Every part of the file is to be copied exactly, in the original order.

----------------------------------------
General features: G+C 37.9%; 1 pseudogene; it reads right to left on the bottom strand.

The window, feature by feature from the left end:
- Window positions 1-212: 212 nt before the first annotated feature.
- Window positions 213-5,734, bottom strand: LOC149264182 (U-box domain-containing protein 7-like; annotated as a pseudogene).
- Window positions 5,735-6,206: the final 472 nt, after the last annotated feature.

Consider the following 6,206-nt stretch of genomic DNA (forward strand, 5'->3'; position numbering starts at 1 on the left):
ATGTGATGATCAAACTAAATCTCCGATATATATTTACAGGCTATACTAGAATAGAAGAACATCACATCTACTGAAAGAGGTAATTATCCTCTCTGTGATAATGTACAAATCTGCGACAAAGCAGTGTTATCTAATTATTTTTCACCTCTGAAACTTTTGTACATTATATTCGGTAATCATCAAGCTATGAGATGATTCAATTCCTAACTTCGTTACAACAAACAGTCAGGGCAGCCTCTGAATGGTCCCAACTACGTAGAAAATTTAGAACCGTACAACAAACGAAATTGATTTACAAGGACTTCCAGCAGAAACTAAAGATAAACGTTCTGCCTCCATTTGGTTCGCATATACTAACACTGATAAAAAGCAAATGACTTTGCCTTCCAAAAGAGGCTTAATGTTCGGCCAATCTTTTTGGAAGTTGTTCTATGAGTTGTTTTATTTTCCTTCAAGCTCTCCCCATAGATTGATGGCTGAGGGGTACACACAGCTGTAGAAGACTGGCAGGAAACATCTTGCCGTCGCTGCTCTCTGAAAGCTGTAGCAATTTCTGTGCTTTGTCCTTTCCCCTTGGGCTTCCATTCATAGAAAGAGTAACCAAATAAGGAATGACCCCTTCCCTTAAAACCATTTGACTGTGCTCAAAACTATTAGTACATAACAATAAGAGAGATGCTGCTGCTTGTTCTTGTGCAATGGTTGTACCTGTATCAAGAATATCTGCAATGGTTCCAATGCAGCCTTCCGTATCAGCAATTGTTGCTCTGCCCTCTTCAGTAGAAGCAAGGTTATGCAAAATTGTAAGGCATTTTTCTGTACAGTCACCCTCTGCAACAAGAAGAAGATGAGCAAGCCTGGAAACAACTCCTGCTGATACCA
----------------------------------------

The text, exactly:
General features: G+C 37.9%; 1 pseudogene; it reads right to left on the bottom strand.

The window, feature by feature from the left end:
- Window positions 1-212: 212 nt before the first annotated feature.
- Window positions 213-5,734, bottom strand: LOC149264182 (U-box domain-containing protein 7-like; annotated as a pseudogene).
- Window positions 5,735-6,206: the final 472 nt, after the last annotated feature.

Consider the following 6,206-nt stretch of genomic DNA (forward strand, 5'->3'; position numbering starts at 1 on the left):
ATGTGATGATCAAACTAAATCTCCGATATATATTTACAGGCTATACTAGAATAGAAGAACATCACATCTACTGAAAGAGGTAATTATCCTCTCTGTGATAATGTACAAATCTGCGACAAAGCAGTGTTATCTAATTATTTTTCACCTCTGAAACTTTTGTACATTATATTCGGTAATCATCAAGCTATGAGATGATTCAATTCCTAACTTCGTTACAACAAACAGTCAGGGCAGCCTCTGAATGGTCCCAACTACGTAGAAAATTTAGAACCGTACAACAAACGAAATTGATTTACAAGGACTTCCAGCAGAAACTAAAGATAAACGTTCTGCCTCCATTTGGTTCGCATATACTAACACTGATAAAAAGCAAATGACTTTGCCTTCCAAAAGAGGCTTAATGTTCGGCCAATCTTTTTGGAAGTTGTTCTATGAGTTGTTTTATTTTCCTTCAAGCTCTCCCCATAGATTGATGGCTGAGGGGTACACACAGCTGTAGAAGACTGGCAGGAAACATCTTGCCGTCGCTGCTCTCTGAAAGCTGTAGCAATTTCTGTGCTTTGTCCTTTCCCCTTGGGCTTCCATTCATAGAAAGAGTAACCAAATAAGGAATGACCCCTTCCCTTAAAACCATTTGACTGTGCTCAAAACTATTAGTACATAACAATAAGAGAGATGCTGCTGCTTGTTCTTGTGCAATGGTTGTACCTGTATCAAGAATATCTGCAATGGTTCCAATGCAGCCTTCCGTATCAGCAATTGTTGCTCTGCCCTCTTCAGTAGAAGCAAGGTTATGCAAAATTGTAAGGCATTTTTCTGTACAGTCACCCTCTGCAACAAGAAGAAGATGAGCAAGCCTGGAAACAACTCCTGCTGATACCA